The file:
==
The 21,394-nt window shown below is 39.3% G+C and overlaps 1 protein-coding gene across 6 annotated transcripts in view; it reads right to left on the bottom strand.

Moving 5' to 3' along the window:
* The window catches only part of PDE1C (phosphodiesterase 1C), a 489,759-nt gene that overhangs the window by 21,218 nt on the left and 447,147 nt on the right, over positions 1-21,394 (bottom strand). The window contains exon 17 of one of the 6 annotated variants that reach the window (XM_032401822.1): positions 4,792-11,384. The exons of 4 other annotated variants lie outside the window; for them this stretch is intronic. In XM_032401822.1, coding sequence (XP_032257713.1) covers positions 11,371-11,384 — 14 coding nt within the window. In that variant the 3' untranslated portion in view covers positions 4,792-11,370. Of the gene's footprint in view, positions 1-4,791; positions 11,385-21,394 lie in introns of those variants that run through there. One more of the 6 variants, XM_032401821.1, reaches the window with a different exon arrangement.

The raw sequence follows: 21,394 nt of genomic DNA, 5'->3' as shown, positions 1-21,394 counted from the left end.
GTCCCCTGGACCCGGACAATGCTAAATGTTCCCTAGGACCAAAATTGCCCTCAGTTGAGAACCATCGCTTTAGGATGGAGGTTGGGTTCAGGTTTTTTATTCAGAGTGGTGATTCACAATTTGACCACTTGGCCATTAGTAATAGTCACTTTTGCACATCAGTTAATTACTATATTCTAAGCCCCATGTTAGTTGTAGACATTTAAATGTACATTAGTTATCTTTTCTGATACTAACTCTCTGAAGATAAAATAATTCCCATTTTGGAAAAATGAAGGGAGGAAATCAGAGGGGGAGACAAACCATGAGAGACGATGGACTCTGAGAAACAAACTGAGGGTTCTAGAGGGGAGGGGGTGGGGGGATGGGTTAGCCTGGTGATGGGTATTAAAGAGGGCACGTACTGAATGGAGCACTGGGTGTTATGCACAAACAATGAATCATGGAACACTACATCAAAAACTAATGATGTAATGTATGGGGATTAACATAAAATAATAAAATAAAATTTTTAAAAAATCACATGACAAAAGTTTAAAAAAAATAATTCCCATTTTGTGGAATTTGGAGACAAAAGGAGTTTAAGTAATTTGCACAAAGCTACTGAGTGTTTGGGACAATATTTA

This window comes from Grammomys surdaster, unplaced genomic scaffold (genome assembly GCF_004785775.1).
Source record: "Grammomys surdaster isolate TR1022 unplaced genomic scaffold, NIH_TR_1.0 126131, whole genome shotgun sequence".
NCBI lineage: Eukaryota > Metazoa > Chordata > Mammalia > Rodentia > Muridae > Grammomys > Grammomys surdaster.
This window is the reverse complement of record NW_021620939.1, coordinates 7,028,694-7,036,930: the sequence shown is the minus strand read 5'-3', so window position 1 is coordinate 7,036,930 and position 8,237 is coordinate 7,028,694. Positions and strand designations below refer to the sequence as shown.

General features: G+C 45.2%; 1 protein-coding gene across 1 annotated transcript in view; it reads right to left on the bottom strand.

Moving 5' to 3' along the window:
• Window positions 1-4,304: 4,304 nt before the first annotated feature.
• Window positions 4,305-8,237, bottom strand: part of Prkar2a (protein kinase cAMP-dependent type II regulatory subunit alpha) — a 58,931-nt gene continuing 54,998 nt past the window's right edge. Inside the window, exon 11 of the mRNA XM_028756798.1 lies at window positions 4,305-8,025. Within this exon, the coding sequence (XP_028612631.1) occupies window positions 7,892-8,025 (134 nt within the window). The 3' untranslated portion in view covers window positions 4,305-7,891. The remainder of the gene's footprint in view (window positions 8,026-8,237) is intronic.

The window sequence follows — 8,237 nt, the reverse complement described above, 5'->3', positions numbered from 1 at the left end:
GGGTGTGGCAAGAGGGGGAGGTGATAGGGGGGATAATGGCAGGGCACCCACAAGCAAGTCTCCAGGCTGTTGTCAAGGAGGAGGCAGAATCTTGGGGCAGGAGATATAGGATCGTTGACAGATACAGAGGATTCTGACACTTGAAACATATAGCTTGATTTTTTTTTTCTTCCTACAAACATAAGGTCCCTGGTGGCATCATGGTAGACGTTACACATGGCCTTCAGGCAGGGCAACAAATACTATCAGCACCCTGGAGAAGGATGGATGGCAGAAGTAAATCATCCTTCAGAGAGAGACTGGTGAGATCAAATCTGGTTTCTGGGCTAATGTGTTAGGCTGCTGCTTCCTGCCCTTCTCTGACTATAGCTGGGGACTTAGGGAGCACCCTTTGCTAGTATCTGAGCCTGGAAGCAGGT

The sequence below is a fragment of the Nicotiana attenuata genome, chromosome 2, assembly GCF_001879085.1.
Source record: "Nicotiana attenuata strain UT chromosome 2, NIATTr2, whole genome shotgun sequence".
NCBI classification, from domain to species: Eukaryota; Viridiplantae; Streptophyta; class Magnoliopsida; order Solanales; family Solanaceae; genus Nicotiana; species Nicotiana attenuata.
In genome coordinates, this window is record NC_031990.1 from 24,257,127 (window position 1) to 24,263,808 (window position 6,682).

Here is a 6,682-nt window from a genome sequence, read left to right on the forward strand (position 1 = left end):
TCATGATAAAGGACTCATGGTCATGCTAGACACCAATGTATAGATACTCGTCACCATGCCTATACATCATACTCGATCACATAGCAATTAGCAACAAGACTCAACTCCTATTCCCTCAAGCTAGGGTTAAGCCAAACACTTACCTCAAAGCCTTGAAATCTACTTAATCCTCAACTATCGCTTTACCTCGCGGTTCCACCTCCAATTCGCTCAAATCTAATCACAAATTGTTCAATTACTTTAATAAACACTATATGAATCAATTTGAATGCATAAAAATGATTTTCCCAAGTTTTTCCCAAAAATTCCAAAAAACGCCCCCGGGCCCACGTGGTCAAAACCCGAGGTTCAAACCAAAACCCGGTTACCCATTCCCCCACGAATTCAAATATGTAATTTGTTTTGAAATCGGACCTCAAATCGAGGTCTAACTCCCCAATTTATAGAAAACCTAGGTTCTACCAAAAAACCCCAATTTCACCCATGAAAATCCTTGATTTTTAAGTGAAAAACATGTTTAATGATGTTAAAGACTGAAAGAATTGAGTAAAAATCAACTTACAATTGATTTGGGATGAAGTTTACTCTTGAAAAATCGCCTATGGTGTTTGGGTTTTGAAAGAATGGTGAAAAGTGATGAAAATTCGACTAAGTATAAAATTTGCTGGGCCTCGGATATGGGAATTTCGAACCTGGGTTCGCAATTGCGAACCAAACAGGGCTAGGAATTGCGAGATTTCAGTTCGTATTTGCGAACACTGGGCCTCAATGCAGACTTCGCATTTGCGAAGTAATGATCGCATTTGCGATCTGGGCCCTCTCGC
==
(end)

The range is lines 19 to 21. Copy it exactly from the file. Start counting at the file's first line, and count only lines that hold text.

In genome coordinates, this window is record NC_031990.1 from 24,257,127 (window position 1) to 24,263,808 (window position 6,682).

Here is a 6,682-nt window from a genome sequence, read left to right on the forward strand (position 1 = left end):
TCATGATAAAGGACTCATGGTCATGCTAGACACCAATGTATAGATACTCGTCACCATGCCTATACATCATACTCGATCACATAGCAATTAGCAACAAGACTCAACTCCTATTCCCTCAAGCTAGGGTTAAGCCAAACACTTACCTCAAAGCCTTGAAATCTACTTAATCCTCAACTATCGCTTTACCTCGCGGTTCCACCTCCAATTCGCTCAAATCTAATCACAAATTGTTCAATTACTTTAATAAACACTATATGAATCAATTTGAATGCATAAAAATGATTTTCCCAAGTTTTTCCCAAAAATTCCAAAAAACGCCCCCGGGCCCACGTGGTCAAAACCCGAGGTTCAAACCAAAACCCGGTTACCCATTCCCCCACGAATTCAAATATGTAATTTGTTTTGAAATCGGACCTCAAATCGAGGTCTAACTCCCCAATTTATAGAAAACCTAGGTTCTACCAAAAAACCCCAATTTCACCCATGAAAATCCTTGATTTTTAAGTGAAAAACATGTTTAATGATGTTAAAGACTGAAAGAATTGAGTAAAAATCAACTTACAATTGATTTGGGATGAAGTTTACTCTTGAAAAATCGCCTATGGTGTTTGGGTTTTGAAAGAATGGTGAAAAGTGATGAAAATTCGACTAAGTATAAAATTTGCTGGGCCTCGGATATGGGAATTTCGAACCTGGGTTCGCAATTGCGAACCAAACAGGGCTAGGAATTGCGAGATTTCAGTTCGTATTTGCGAACACTGGGCCTCAATGCAGACTTCGCATTTGCGAAGTAATGATCGCATTTGCGATCTGGGCCCTCTCGC